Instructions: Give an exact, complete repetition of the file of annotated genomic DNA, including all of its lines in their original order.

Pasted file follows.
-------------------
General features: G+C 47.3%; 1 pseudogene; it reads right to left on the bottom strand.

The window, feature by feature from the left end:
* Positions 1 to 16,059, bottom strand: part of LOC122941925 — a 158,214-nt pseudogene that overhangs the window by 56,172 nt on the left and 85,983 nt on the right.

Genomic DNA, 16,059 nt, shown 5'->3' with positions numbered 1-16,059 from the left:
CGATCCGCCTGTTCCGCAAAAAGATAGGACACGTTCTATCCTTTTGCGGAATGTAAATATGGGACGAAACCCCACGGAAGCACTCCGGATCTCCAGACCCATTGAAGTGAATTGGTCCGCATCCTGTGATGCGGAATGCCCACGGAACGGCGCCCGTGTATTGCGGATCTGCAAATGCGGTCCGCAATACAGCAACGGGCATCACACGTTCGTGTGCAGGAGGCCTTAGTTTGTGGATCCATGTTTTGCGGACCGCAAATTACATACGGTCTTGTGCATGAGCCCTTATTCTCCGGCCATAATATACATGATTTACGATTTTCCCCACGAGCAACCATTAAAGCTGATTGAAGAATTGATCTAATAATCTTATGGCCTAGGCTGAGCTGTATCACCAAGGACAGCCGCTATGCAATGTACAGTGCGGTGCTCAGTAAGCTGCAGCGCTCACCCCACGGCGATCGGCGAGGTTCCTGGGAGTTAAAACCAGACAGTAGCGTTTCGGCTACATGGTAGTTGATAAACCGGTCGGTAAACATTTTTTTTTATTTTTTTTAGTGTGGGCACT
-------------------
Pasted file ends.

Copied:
General features: G+C 47.3%; 1 pseudogene; it reads right to left on the bottom strand.

The window, feature by feature from the left end:
* Positions 1 to 16,059, bottom strand: part of LOC122941925 — a 158,214-nt pseudogene that overhangs the window by 56,172 nt on the left and 85,983 nt on the right.

Genomic DNA, 16,059 nt, shown 5'->3' with positions numbered 1-16,059 from the left:
CGATCCGCCTGTTCCGCAAAAAGATAGGACACGTTCTATCCTTTTGCGGAATGTAAATATGGGACGAAACCCCACGGAAGCACTCCGGATCTCCAGACCCATTGAAGTGAATTGGTCCGCATCCTGTGATGCGGAATGCCCACGGAACGGCGCCCGTGTATTGCGGATCTGCAAATGCGGTCCGCAATACAGCAACGGGCATCACACGTTCGTGTGCAGGAGGCCTTAGTTTGTGGATCCATGTTTTGCGGACCGCAAATTACATACGGTCTTGTGCATGAGCCCTTATTCTCCGGCCATAATATACATGATTTACGATTTTCCCCACGAGCAACCATTAAAGCTGATTGAAGAATTGATCTAATAATCTTATGGCCTAGGCTGAGCTGTATCACCAAGGACAGCCGCTATGCAATGTACAGTGCGGTGCTCAGTAAGCTGCAGCGCTCACCCCACGGCGATCGGCGAGGTTCCTGGGAGTTAAAACCAGACAGTAGCGTTTCGGCTACATGGTAGTTGATAAACCGGTCGGTAAACATTTTTTTTTATTTTTTTTAGTGTGGGCACT